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Conservation hotspots : implications of intense spatial area use by breeding male and female loggerheads at the Mediterranean’s largest rookery

Schofield, Gail, Lilley, Martin K.S., Bishop, Charles M., Brown, Peter, Katselidis, Kostas A., Dimopoulos, Panayotis, Pantis, John D. and Hays, Graeme C. 2010, Conservation hotspots : implications of intense spatial area use by breeding male and female loggerheads at the Mediterranean’s largest rookery, Endangered species research, vol. 10, pp. 191-202, doi: 10.3354/esr00137.

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Title Conservation hotspots : implications of intense spatial area use by breeding male and female loggerheads at the Mediterranean’s largest rookery
Author(s) Schofield, Gail
Lilley, Martin K.S.
Bishop, Charles M.
Brown, Peter
Katselidis, Kostas A.
Dimopoulos, Panayotis
Pantis, John D.
Hays, Graeme C.ORCID iD for Hays, Graeme C. orcid.org/0000-0002-3314-8189
Journal name Endangered species research
Volume number 10
Start page 191
End page 202
Total pages 12
Publisher Inter-Research
Place of publication Oldendorf, Germany
Publication date 2010
ISSN 1863-5407
1613-4796
Keyword(s) conservation management
endangered species
population density
marine vertebrate
migratory species
multiple paternity
wildlife telemetry
Summary The implementation of appropriate protection measures for endangered species in protected areas requires knowledge of their fine-scale habitat use. In May and June of 2006 and 2007, we used GPS loggers (some linked to the Argos system) and a conventional Argos transmitter to track male and female loggerhead turtles Caretta caretta in the vicinity of the breeding area of Laganas Bay within the National Marine Park of Zakynthos, Greece. We obtained (1) 9681 useable locations (mean: 1383 locations ind.–1; range: 519 to 2198 locations) from Tracktag GPS loggers attached to 7 females for a mean duration of 34 d (range: 17 to 52 d); (2) 1245 useable locations (mean: 311 locations ind.–1; range: 38 to 1110 locations) from 4 males fitted with Fastloc Argos tags for a mean duration of 29 d (range: 3 to 51 d) and (3) 100 locations from 1 male fitted with a conventional Argos satellite tag tracked for 128 d. GPS data indicated that before the onset of nesting, both males and females primarily used an area within 500 m of the shore along a core 9 km stretch of coastline, where existing protective legislation requires strengthening. Our observations suggest that a 76.7% female-biased operational sex ratio, measured previously from in-water surveys, may represent a realistic sex ratio estimate in the period before nesting starts. In the first month following the onset of nesting, female spatial distribution remained similar, whereas most males departed for distant areas presumably to forage. Our study provides quantitative evidence of the need to improve the management planning and conservation measures to protect sea turtles in a coastal breeding area, and new insights on male turtle migration.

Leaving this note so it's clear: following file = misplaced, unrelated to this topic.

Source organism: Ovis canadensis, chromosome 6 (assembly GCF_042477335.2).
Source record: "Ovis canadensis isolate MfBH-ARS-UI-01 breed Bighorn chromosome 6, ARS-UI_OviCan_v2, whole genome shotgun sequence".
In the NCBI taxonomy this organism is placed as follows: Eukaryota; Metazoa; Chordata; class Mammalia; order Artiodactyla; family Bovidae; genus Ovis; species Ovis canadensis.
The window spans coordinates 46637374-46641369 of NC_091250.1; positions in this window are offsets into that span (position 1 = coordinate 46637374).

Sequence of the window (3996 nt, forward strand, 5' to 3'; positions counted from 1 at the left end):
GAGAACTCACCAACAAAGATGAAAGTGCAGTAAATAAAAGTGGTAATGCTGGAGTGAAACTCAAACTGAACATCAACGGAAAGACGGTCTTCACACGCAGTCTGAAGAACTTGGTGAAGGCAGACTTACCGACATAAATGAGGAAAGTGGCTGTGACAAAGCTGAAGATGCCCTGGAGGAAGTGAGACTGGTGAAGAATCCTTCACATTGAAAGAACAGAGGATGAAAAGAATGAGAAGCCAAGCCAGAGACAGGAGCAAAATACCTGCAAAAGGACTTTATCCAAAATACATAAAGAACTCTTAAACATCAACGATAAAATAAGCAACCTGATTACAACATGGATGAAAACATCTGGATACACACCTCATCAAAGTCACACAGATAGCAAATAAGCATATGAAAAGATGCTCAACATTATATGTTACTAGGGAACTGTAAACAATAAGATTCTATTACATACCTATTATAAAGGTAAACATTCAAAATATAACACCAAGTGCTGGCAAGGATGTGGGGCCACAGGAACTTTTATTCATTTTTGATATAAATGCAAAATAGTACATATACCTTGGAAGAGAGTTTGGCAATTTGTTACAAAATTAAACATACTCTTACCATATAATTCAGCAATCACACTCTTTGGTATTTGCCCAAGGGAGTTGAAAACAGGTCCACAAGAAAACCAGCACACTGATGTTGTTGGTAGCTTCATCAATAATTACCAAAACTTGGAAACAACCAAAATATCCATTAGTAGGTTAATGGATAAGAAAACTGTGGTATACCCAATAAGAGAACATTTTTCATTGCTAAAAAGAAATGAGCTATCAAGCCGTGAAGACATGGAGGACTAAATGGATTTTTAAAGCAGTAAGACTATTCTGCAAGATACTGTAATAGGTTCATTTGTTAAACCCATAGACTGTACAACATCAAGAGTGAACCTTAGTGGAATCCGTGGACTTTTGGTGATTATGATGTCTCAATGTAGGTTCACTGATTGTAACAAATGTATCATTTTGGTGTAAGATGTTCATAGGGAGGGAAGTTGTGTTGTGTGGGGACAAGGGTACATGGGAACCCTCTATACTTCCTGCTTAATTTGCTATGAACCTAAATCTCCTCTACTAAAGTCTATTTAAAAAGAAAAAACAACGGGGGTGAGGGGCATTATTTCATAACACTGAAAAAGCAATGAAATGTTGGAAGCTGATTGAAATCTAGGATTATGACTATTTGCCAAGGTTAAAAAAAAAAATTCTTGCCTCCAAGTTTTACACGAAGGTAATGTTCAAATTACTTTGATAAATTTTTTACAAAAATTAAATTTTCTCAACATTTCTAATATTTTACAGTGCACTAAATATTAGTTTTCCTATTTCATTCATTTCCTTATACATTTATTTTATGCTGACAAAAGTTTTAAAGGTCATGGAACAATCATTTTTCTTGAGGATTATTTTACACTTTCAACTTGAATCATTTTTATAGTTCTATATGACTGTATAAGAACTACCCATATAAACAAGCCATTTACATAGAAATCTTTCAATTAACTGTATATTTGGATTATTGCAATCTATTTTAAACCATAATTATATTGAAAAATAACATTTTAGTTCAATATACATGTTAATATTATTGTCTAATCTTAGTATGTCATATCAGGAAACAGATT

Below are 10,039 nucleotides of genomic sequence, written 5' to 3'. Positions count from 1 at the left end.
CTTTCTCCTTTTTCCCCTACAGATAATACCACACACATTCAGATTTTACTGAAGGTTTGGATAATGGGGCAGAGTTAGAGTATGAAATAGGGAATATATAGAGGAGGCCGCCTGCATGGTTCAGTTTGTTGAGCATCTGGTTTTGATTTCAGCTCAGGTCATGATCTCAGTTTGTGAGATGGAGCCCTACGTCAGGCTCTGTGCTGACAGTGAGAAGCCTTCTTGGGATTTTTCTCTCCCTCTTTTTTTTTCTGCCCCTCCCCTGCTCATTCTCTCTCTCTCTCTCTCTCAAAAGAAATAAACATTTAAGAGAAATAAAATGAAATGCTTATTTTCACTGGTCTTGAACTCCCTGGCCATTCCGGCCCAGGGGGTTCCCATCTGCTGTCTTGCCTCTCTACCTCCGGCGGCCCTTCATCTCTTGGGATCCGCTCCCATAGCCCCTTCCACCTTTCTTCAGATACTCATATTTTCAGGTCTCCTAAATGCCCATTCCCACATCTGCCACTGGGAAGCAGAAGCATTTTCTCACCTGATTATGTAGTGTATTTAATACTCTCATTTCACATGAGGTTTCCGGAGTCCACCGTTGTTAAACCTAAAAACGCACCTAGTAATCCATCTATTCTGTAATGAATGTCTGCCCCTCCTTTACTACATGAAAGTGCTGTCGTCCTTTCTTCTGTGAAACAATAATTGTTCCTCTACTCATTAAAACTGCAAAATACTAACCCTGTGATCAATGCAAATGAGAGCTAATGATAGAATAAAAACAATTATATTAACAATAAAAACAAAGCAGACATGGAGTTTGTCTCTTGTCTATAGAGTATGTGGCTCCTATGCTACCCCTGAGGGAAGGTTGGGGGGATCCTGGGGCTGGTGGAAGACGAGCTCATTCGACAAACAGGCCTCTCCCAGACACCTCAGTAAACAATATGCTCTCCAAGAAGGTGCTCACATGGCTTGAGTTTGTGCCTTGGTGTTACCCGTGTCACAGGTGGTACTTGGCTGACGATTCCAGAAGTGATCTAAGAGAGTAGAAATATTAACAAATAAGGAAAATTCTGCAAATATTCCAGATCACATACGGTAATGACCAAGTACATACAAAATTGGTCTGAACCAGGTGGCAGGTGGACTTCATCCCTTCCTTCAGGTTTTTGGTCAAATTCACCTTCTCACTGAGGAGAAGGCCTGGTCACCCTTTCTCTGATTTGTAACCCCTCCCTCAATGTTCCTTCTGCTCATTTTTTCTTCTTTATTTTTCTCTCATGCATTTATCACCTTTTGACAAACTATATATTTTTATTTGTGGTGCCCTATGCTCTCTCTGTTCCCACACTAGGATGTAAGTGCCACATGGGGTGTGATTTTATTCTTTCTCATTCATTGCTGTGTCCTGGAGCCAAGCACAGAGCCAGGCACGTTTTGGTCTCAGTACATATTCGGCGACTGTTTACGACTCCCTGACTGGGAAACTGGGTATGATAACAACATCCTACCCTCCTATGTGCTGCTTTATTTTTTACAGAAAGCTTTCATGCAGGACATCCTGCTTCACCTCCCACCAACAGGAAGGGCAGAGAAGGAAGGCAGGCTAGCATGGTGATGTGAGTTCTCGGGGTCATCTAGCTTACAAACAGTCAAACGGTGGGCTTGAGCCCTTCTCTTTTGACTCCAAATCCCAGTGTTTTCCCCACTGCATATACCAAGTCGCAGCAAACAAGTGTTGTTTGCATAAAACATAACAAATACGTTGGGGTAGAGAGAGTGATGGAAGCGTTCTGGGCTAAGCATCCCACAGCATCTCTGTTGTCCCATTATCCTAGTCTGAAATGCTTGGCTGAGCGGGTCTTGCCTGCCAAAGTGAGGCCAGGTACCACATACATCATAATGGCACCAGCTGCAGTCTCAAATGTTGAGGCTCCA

Language eng
DOI 10.3354/esr00137
Field of Research 069999 Biological Sciences not elsewhere classified
Socio Economic Objective 970106 Expanding Knowledge in the Biological Sciences
HERDC Research category C1.1 Refereed article in a scholarly journal
Copyright notice ©2010, Inter-Research
Free to Read? Yes
Persistent URL http://hdl.handle.net/10536/DRO/DU:30058323

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Every reasonable effort has been made to ensure that permission has been obtained for items included in DRO. If you believe that your rights have been infringed by this repository, please contact drosupport@deakin.edu.au.